HOBBS, N.M. (KRQE) – Facing trial on accusations that she threw a newborn baby in the trash, Alexis Avila is asking for a new county and potential different pool of jurors for her case. In a motion filed earlier this month, Avila’s attorney is asking for a change of venue for the case, partly arguing indications that a large number of jurors have already indicated prejudice.
The high-profile case unfolded in Hobbs in January 2022 when police responded to a dumpster at the Broadmoor Shopping Center. Three people who had been digging through the dumpster found the child in a trash bag, alive with an umbilical cord still attached. Then-18-year-old Alexis Avila was arrested a short time later, admitting she put the child in a trash bag. Surveillance video also captured the incident.
Pointing to dozens of news articles on the case, Avila’s attorney wants the case moved out of the Fifth Judicial District Court which includes Lea, Chaves and Eddy Counties. She also believes jurors within the 9th Judicial District Court’s Roosevelt County (Portales) may also be affected by extensive media coverage.
- ‘We just found a baby in the trash’: Hobbs teen faces attempted murder charges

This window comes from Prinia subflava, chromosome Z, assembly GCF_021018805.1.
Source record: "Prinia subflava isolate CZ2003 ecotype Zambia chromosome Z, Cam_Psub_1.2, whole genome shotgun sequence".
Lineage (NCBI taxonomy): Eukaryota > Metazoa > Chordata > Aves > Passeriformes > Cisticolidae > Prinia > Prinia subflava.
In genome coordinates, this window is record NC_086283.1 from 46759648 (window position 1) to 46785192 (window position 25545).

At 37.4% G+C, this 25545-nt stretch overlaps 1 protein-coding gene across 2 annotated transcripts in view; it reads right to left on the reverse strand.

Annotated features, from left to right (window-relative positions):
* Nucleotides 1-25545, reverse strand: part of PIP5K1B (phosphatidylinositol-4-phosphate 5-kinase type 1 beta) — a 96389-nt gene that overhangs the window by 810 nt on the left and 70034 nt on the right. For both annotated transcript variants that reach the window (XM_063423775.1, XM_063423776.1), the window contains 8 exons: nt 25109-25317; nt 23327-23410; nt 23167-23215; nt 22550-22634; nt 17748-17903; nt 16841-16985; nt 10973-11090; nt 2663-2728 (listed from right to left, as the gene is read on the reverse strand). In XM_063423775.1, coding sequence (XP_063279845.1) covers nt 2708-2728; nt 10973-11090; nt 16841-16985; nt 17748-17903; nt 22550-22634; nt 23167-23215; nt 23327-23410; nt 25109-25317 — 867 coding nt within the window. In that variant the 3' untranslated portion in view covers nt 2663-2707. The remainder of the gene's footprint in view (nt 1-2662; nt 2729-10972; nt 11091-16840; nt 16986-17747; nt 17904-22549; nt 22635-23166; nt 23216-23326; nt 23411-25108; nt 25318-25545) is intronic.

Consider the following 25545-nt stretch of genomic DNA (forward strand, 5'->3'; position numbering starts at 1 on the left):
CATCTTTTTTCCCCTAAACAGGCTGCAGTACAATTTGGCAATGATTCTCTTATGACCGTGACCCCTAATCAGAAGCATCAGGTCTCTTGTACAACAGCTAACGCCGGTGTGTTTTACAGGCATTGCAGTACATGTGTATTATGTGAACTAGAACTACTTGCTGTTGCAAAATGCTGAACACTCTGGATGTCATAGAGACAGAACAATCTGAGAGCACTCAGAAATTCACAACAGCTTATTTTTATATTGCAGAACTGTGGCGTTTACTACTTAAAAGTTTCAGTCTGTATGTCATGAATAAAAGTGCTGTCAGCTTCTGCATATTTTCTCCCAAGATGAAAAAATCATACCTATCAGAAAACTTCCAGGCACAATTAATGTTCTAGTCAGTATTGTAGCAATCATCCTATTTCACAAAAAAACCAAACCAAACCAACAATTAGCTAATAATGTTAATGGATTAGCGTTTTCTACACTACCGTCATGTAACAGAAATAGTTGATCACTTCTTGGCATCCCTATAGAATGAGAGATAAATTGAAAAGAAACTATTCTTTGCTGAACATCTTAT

- Mother accused of throwing baby in dumpster calls 911 about alleged assault
- Hobbs woman arrested after allegedly dumping newborn in dumpster
- Officers take stand in hearing of teen accused of throwing newborn in dumpster
- VIDEO: Police confront Hobbs teen charged with tossing baby in dumpster
- Teen father of baby thrown in dumpster releases statement
- Hobbs community rallies behind homeless man who helped find baby in dumpster
- VIDEO: Officers question people who found baby in Hobbs dumpster
Avila is facing one first degree felony count of child abuse causing great bodily harm. During a hearing last year, she faced a crowd of more than a dozen people outside the Lovington courthouse yelling “no justice, no peace” in response to the case.
In a filing from Avila’s attorney, Ibukun Adepoju, the defense argues the case has received major media attention from Lea County news outlets, nearby newspapers and television stations covering most of the state. Avila’s attorney also argues some media coverage has been prejudicial.
In prepping for the case, Avila’s defense claims it submitted more than 150 potential juror questionnaires to the public in November. Of those questionnaires returned, only 47 potential jurors said they “saw information about the incident but felt they could be impartial.”
102 potential jurors, according to the defense, “saw information about the incident and indicated prejudice.” Avila’s defense is asking for the trial to be moved out of Lea County to Lincoln County, home of Carrizozo, Capitan and Ruidoso.
“Only a minimal amount of potential jurors indicated they did not see information about the incident,” wrote Ibukun Adepoju, Avila’s attorney. A judge has yet to rule on the motion and there’s no indication as to when that will happen.
Avila is currently slated to go to trial in April 2023. She remains on house arrest while awaiting trial.